(from the collection)

In the preface to The Artist's Body, edited by Tracy Warr, Warr writes, "Artists have investigated the temporality, contingency and instability of the body, and have explored the notion that identity is 'acted out' within and beyond cultural boundaries, rather than being an inherent quality. They have explored the notion of risk, fear, death, danger and sexuality, at times when the body has been most threatened by these things." This caused me to reflect on notes I took during my walk around the acres. I thought about the complex notion of identity in the Caribbean and how one's role or position within the social structure is inextricably linked to the body that 'act(s) out' the role(s). Then the questions arise: does the ability to effectively execute a role depend on one inherently possessing the qualities of said role? and if so, how does the threat of fear, death, risk, and sexual violence deepen the commitment to the role. Then one can ask further questions applicable to the plantation model about inherent qualities formed by what Carl Jung referred to as collective unconsciousness.

 

 

 Warr goes on to write about Dadaist of the 1910s and 1920s making "art in places more real and relevant". This site, is perhaps more "real and relevant" to my work than any gallery or institution in which I have exhibited or made performances. It is my hope that the work that happens here continues in the trajectory of my time spent in Martinique -(Working form a non-Western cultural perspective), not (so) focus(ing) on a notion of the individual as a central, cumulative point, but rather on an understanding of self as part of a continuum in time, a community, an environment, a cosmos.-Warr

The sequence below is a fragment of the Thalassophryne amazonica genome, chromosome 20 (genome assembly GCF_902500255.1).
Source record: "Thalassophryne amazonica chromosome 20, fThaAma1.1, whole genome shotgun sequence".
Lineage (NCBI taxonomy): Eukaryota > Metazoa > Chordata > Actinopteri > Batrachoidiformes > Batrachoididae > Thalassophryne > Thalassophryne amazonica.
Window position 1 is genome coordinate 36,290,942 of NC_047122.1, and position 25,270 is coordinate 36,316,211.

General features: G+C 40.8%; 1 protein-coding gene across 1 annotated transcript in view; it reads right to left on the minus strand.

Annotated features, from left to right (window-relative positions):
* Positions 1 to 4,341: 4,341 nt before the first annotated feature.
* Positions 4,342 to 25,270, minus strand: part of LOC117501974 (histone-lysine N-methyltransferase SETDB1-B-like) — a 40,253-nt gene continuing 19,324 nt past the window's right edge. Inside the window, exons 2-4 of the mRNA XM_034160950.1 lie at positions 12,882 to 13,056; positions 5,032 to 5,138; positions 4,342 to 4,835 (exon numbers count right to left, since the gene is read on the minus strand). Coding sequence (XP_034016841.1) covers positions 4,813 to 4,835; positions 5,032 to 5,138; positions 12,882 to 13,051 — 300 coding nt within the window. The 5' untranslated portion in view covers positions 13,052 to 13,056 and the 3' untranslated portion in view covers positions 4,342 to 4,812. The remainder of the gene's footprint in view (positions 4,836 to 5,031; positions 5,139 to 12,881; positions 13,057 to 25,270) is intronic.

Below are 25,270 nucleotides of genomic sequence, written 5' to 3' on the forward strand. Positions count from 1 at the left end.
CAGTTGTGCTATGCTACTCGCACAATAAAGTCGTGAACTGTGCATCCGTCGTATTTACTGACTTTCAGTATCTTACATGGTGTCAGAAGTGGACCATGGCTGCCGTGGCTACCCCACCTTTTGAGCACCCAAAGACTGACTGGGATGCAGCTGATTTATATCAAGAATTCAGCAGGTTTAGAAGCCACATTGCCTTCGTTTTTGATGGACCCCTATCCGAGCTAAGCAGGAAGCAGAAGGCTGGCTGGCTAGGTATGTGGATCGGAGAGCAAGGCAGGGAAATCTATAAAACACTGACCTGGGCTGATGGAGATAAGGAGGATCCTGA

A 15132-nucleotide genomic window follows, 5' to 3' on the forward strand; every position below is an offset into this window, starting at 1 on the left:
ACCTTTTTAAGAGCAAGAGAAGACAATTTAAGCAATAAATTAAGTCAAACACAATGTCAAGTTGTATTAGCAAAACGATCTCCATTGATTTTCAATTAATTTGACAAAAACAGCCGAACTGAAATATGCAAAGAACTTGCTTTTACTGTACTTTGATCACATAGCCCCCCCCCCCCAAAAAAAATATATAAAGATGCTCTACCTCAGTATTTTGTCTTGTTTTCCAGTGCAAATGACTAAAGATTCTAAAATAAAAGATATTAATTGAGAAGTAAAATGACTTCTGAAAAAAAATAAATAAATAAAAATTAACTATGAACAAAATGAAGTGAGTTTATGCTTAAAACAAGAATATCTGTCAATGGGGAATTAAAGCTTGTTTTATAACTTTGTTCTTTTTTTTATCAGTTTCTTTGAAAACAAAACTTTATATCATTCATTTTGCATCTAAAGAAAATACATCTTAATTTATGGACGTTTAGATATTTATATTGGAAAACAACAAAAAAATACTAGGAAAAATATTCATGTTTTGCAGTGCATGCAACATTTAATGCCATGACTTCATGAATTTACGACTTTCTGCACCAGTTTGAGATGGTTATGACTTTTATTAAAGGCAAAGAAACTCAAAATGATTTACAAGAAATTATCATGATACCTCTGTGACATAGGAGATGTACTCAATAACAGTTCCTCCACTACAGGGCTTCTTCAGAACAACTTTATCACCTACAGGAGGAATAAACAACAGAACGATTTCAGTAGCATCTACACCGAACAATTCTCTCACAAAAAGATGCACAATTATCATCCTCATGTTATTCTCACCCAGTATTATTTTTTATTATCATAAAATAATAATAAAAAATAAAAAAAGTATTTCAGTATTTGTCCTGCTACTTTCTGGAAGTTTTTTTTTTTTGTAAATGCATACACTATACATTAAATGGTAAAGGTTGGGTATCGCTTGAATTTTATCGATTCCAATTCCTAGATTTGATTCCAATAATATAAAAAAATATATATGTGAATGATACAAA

6/6/17

Day 4

Thinking about the trip to the sea on Sunday and what it taught me. The water was warm and the sun was out but it wasn't incredibly hot. I learned more Barbados history, learned about the plant life that is beginning to emerge in former cane fields and learned that "The sea has no back door".

 

 

The wave was on on its way. I was alerted with a calm, "watch out". I saw it coming and did what I could to prepare. It wasn't enough. With little effort, the element envelope my waist and shared with me a taste of its power and might. I can swim but at that time was glad I was close to the shore. "You will respect me", I think I heard it say. I am carrying that with me for the rest of my days. 

 

POWER and MIGHT. 

All around

from the sound of the wind

to the vibes in the ground

what's that sound

heard over my heart pound?

 

Ficus call I 

and I say,

Hey, Natty Natty

Cosmic Candomblé.

 

No play play

called here.

Come,

leh we reason,

in moonlight 

and broad day

basket full 

open season. 

 

----------------